By the 2nd century A.D., the number of herbalists, as they were called, mushroomed, and the period from about 1500-1700 A.D. became known as the Age of Herbals. The herbalists were mostly concerned with medicinal plants which they studied in the botanical gardens that had become numerous and extensive in Europe by this time. They produced elaborate and intriguing illustrations occasionally accompanied by outlandish stories and descriptions. It was this interest in plants for medicinal benefits that led to the medicinal sciences.

Several other scientific disciplines also owe their beginnings to the study of plants. In 1665 the English physicist, Robert Hooke first saw "little boxes" in thin slices of cork. He called the little boxes cells. These cells were actually the cell walls of the woody tissue. He also saw the "juices" of living cells of elderberry plants, thus laying the groundwork for cell biology.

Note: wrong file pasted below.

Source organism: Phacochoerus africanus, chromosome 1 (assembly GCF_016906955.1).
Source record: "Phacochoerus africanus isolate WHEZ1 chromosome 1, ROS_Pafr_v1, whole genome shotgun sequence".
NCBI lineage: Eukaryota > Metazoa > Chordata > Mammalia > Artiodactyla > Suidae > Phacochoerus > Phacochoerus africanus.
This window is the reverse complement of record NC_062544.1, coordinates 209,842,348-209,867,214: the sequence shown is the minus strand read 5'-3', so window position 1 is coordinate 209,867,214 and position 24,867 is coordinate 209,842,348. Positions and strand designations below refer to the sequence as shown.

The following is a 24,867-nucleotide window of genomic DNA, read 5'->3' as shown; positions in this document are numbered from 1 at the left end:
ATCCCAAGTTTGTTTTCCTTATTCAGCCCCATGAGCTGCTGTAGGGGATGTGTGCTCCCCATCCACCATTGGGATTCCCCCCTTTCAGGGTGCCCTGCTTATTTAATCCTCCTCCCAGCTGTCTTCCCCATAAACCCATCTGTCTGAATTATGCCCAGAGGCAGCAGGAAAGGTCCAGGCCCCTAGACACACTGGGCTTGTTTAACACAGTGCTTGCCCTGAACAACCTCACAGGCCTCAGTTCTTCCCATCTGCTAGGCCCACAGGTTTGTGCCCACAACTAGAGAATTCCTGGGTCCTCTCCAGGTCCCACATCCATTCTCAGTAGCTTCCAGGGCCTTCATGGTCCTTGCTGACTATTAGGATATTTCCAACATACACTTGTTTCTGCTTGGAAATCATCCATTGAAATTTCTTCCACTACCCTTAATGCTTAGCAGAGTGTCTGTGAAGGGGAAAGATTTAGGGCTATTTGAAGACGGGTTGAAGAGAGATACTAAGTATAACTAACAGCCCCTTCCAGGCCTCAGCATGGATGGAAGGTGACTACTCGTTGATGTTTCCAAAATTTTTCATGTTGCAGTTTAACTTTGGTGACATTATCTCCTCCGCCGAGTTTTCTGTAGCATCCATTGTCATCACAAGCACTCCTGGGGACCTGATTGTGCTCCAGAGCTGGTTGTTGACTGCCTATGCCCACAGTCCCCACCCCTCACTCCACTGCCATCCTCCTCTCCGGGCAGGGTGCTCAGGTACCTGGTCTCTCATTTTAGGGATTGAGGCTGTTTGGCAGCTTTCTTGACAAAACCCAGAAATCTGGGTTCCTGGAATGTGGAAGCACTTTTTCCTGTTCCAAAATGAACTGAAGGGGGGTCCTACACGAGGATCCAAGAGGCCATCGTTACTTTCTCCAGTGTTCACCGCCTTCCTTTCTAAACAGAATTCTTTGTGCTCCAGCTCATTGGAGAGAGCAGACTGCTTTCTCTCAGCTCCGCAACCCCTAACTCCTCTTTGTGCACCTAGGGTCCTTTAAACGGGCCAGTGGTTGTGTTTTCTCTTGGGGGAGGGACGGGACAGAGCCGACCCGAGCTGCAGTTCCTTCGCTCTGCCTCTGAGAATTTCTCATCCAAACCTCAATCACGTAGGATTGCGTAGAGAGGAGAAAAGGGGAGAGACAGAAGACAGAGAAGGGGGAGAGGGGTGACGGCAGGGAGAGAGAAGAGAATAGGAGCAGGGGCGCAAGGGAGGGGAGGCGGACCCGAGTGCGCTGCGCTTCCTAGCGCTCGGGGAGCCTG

The 1800s saw an explosion of science, and plant science led the way. It was during this time that the cell theory was formalized with the discovery of the nucleus by the English botanist Robert Brown and the discovery of the nucleolus by the German botanist Matt Schleiden. Also in the 1800s, genetics, the study of heredity, was founded by the Austrian monk Gregor Mendel. His classic experiments with pea plants laid the foundation for all future work in genetics. With the Irish Potato Famine of the 1840s, botanists were the first to realize that microorganisms cause disease (predating Pasteurs' work with yeast by two decades). No longer was disease attributed to magical forces but to the biological activity of tiny parasites.

These accomplishments have continued into the 20th century. The first virus was isolated and purified from tobacco. The relationship between chromosomes and genes and the discovery of transposable elements or "jumping genes" occurred in plants, and these are but a few of the accomplishments of plant scientists.